Concentrate on playing every hand in the best possible way and detach yourself from short term results.

This way, you won’t have any problems with tilting or emotional decisions, which will boost your long-term results more than you think.

5. Manage Your Money

Finances, bills and money management.

Poker bankroll management is probably one of the most important skills that separate big winners from the rest. I know many players who lost everything and had to quit poker because they played when they shouldn’t.

I am also not a stranger to this.

At one point in my career, I lost almost all of my money just because I played without a sufficient bankroll.

I’m sure that you know how important it is to have enough buy-ins for a specific game that you play, but do you know simple rules can help you optimize it? If not, make your life much easier by doing the following:

Keep your poker bankroll separated from everyday cash

If you have a separate bankroll just for poker, it’ll be much easier to control your emotions and stay calm when things do not go your way (which will happen). This is vital to success.

Knowing that you don’t need to withdraw money to cover your bills and living expenses will help you concentrate on playing quality poker even on a downswing, and you will be able to make better decisions as a result.

On top of that, this will take away a lot of stress, so it will boost your quality of life, which is an easy win-win to take.

Do not withdraw too much money

Withdrawing too much money from your bankroll prevents you from moving up the stakes, which is essential for long term success.

When you move up the stakes, you learn faster, improve your game, and can move up again. But if you constantly cash out a big part of your winnings, that isn’t going to happen.

Also, with a bigger bankroll, you’ll feel less pressure – so why not give yourself that extra advantage?

Instead of withdrawing, invest a part of your bankroll into learning.

Enroll in different poker courses or get a coach. It will help you improve, and it’s a much better alternative than cashing out money.

Obviously, if you are on a strict budget and need to cover your living expenses, you need to take out some money. This is where the next bullet point comes into play.

Have at least 6 months of expenses covered

If you have savings to outlast the swings without withdrawing money from your bankroll for a couple of months, it can be life-changing for your career.

I highly recommend having at least a six-month reserve to cover your basic living costs.

You don’t need to have a huge amount for that, either. In most cases, you only need to cover your rent, food, other basic needs, and then a bit on top of that, so you should be able to put that sum aside.

Better to be safe than sorry.

6. Track Your Results To Choose The Best Games

Cartoon person tracking their poker results in a notebook.

Tracking results is a must.

While it’s very simple to do it when playing online with tracking software, you need a bit more effort in live games, or on sites where tracking software is forbidden. 

If you happen to find yourself in these games, there are a few things you need to track:

  • Duration of your session
  • Results by different stakes
  • Results by different places
  • Expenses related to poker

When you have all these numbers, you can easily calculate how much money you win per hour in different stakes, games, and casinos.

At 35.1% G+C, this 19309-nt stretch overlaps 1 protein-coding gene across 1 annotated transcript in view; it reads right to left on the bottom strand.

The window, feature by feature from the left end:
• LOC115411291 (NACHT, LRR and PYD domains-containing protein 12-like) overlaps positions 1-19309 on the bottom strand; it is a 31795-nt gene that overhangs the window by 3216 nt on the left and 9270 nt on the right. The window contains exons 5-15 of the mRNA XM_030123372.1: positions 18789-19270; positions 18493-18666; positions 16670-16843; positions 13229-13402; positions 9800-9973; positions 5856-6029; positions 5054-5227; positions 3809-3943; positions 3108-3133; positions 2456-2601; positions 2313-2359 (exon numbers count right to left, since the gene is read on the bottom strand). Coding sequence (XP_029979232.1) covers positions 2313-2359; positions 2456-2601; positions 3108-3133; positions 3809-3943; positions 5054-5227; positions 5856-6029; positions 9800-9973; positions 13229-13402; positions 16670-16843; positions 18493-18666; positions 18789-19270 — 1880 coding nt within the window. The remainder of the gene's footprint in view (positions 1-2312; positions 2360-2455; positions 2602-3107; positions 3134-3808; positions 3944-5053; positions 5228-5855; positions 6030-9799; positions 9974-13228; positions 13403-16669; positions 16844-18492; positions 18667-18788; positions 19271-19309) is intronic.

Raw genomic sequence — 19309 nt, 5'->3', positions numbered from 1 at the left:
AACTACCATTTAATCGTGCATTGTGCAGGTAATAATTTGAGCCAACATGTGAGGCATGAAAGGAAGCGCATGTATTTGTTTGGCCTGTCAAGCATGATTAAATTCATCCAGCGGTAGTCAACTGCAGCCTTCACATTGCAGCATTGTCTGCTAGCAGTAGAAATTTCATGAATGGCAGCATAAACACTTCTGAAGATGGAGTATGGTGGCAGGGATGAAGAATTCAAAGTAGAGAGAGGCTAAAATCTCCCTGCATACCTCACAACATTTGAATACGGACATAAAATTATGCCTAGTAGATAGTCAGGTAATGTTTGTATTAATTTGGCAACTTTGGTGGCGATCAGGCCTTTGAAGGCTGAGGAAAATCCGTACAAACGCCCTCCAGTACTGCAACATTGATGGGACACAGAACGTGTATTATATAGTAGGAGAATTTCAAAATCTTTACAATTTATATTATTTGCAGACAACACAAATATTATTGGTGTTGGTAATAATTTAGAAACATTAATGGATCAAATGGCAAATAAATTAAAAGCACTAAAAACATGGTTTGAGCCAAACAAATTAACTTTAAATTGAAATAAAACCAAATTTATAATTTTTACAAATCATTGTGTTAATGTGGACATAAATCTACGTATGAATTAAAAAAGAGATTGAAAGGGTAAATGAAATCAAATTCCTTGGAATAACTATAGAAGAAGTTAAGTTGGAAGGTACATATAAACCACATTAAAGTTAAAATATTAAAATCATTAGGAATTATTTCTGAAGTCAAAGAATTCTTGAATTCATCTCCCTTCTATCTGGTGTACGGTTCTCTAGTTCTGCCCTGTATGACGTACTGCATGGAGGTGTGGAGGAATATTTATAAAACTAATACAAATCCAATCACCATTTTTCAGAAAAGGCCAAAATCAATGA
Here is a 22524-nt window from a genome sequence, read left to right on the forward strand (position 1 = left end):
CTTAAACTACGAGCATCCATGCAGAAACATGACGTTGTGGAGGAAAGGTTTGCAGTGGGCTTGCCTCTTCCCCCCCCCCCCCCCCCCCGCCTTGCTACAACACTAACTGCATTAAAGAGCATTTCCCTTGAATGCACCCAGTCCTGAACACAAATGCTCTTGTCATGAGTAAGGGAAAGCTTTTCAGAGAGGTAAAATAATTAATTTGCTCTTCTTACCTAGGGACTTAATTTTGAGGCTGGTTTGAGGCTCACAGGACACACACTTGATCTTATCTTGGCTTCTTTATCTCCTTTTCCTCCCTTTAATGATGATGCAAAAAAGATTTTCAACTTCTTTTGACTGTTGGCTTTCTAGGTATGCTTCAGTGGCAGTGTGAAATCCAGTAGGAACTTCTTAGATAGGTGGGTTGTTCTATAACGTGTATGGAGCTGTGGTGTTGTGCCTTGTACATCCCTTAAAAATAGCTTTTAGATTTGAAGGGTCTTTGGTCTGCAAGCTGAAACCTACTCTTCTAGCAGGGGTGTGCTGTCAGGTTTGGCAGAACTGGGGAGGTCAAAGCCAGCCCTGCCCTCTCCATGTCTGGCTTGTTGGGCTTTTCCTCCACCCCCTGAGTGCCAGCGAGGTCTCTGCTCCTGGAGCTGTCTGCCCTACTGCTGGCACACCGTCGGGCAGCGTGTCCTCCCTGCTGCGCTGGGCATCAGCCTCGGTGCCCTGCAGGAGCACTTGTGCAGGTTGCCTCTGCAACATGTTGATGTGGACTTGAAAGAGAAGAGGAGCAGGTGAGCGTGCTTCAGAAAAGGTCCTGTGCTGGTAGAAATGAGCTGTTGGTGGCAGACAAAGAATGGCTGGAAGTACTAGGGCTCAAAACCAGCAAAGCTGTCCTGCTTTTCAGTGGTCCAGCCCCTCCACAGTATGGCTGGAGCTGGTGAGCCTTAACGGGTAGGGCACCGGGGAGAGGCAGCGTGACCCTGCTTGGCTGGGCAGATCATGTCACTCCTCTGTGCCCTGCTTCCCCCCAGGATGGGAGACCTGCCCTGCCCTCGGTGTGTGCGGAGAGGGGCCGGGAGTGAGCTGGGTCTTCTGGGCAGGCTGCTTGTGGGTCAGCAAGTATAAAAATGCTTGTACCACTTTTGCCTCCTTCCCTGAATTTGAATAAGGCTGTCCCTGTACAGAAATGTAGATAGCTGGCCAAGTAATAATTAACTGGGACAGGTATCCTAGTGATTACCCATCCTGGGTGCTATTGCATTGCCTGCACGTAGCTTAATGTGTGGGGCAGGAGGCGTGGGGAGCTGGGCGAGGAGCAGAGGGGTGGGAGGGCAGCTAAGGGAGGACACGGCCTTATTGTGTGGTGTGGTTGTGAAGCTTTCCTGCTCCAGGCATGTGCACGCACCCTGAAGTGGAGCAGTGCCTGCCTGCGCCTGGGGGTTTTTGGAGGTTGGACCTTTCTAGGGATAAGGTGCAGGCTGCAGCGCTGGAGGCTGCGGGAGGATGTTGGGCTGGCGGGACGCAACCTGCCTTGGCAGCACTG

Since your $/h rate is the most important indicator of how you’re doing, you always want to know this value.

Let’s take an example.

If you play 50 hours in a $1/$2 game and win $1,500, you can estimate that you are winning $30/hour.

However, you should also subtract other expenses, like travel costs to get to a casino, food for your session, and so on. For the sake of this example, let’s say you spent $250 on all of that, which reduces your total profit to $1,250 – $25/hour.

Using this method, you can easily compare different stakes and find the most profitable games. Maybe you are winning more in lower stakes compared to higher ones, or much more in one casino than another?

This way, you can easily make the most profitable decision for you and choose the best games.

7. Dedicate Time To Work On Your Game

Cartoon man studying poker books.

One of the most important promises you can make to yourself is to keep improving throughout your career.

Poker is a very competitive game, so if you stop learning, others will catch up. And it will happen sooner rather than later.

Even if you’re winning today, that doesn’t mean you’ll be winning after a month. Therefore, creating a plan or schedule for learning is a vital step.

Try to make it a habit to leave at least an hour a day to review your play and analyze interesting hands.

On top of that, dedicate one day per week and block out four hours to seriously work on one part of your game.

You can do that by working with solvers, reviewing videos of different players approaching the same spot, or even work with a coach.

I will leave this decision for you, but whatever you do, don’t stop learning.

Most Importantly, Have Fun!

Last but not least, have some fun when playing.

Identify what you love about poker and try to remember that feeling.

Maybe you enjoy that adrenalin rush when facing big money jumps deep in MTT? Maybe you love to counter the same players in cash games and learn how to beat them? Maybe you live for mastering your strategy?

Figure out what – other than money – motivates you to play. Whatever it is you love about poker, it’s important to remember to always have fun along the way.

Now you’re armed with tips from Tadas, who’s a professional poker player and coach, head to our list of the best online poker sites to put them into practice today!